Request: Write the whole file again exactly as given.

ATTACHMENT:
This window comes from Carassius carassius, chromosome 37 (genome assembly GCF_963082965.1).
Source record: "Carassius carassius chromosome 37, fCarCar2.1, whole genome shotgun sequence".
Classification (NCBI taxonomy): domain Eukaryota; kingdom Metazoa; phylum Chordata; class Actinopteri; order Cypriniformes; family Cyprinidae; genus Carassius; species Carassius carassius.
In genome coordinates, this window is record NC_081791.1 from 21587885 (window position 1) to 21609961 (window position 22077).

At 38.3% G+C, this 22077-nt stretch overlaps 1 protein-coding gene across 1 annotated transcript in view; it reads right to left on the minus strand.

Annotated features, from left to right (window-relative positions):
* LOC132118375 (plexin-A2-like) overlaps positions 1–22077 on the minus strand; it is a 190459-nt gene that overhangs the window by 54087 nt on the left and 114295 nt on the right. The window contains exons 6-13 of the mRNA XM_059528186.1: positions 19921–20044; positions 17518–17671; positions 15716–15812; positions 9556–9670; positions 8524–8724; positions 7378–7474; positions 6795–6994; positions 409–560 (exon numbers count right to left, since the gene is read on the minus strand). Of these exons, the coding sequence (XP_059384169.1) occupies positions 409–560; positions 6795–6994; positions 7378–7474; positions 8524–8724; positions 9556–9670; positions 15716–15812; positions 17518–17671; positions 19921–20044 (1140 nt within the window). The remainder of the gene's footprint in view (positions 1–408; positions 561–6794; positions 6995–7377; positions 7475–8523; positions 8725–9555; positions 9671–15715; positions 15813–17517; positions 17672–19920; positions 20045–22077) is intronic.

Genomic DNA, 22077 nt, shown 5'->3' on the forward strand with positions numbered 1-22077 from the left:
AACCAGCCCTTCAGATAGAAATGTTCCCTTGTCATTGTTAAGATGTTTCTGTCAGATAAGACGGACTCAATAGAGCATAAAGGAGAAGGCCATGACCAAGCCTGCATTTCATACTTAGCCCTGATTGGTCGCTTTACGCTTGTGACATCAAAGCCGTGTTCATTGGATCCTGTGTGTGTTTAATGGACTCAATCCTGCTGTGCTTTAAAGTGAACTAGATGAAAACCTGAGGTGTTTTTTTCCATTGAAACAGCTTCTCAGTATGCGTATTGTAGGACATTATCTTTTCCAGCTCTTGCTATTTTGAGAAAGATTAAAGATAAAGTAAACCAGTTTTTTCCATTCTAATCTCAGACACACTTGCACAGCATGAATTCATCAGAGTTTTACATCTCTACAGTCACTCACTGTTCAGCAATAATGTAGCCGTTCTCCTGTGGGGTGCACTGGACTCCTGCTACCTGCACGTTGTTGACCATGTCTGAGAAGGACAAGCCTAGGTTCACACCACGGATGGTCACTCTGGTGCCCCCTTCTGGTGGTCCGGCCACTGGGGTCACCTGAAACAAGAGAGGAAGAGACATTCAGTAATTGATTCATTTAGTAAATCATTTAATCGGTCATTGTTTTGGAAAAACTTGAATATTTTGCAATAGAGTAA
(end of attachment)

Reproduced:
This window comes from Carassius carassius, chromosome 37 (genome assembly GCF_963082965.1).
Source record: "Carassius carassius chromosome 37, fCarCar2.1, whole genome shotgun sequence".
Classification (NCBI taxonomy): domain Eukaryota; kingdom Metazoa; phylum Chordata; class Actinopteri; order Cypriniformes; family Cyprinidae; genus Carassius; species Carassius carassius.
In genome coordinates, this window is record NC_081791.1 from 21587885 (window position 1) to 21609961 (window position 22077).

At 38.3% G+C, this 22077-nt stretch overlaps 1 protein-coding gene across 1 annotated transcript in view; it reads right to left on the minus strand.

Annotated features, from left to right (window-relative positions):
* LOC132118375 (plexin-A2-like) overlaps positions 1–22077 on the minus strand; it is a 190459-nt gene that overhangs the window by 54087 nt on the left and 114295 nt on the right. The window contains exons 6-13 of the mRNA XM_059528186.1: positions 19921–20044; positions 17518–17671; positions 15716–15812; positions 9556–9670; positions 8524–8724; positions 7378–7474; positions 6795–6994; positions 409–560 (exon numbers count right to left, since the gene is read on the minus strand). Of these exons, the coding sequence (XP_059384169.1) occupies positions 409–560; positions 6795–6994; positions 7378–7474; positions 8524–8724; positions 9556–9670; positions 15716–15812; positions 17518–17671; positions 19921–20044 (1140 nt within the window). The remainder of the gene's footprint in view (positions 1–408; positions 561–6794; positions 6995–7377; positions 7475–8523; positions 8725–9555; positions 9671–15715; positions 15813–17517; positions 17672–19920; positions 20045–22077) is intronic.

Genomic DNA, 22077 nt, shown 5'->3' on the forward strand with positions numbered 1-22077 from the left:
AACCAGCCCTTCAGATAGAAATGTTCCCTTGTCATTGTTAAGATGTTTCTGTCAGATAAGACGGACTCAATAGAGCATAAAGGAGAAGGCCATGACCAAGCCTGCATTTCATACTTAGCCCTGATTGGTCGCTTTACGCTTGTGACATCAAAGCCGTGTTCATTGGATCCTGTGTGTGTTTAATGGACTCAATCCTGCTGTGCTTTAAAGTGAACTAGATGAAAACCTGAGGTGTTTTTTTCCATTGAAACAGCTTCTCAGTATGCGTATTGTAGGACATTATCTTTTCCAGCTCTTGCTATTTTGAGAAAGATTAAAGATAAAGTAAACCAGTTTTTTCCATTCTAATCTCAGACACACTTGCACAGCATGAATTCATCAGAGTTTTACATCTCTACAGTCACTCACTGTTCAGCAATAATGTAGCCGTTCTCCTGTGGGGTGCACTGGACTCCTGCTACCTGCACGTTGTTGACCATGTCTGAGAAGGACAAGCCTAGGTTCACACCACGGATGGTCACTCTGGTGCCCCCTTCTGGTGGTCCGGCCACTGGGGTCACCTGAAACAAGAGAGGAAGAGACATTCAGTAATTGATTCATTTAGTAAATCATTTAATCGGTCATTGTTTTGGAAAAACTTGAATATTTTGCAATAGAGTAA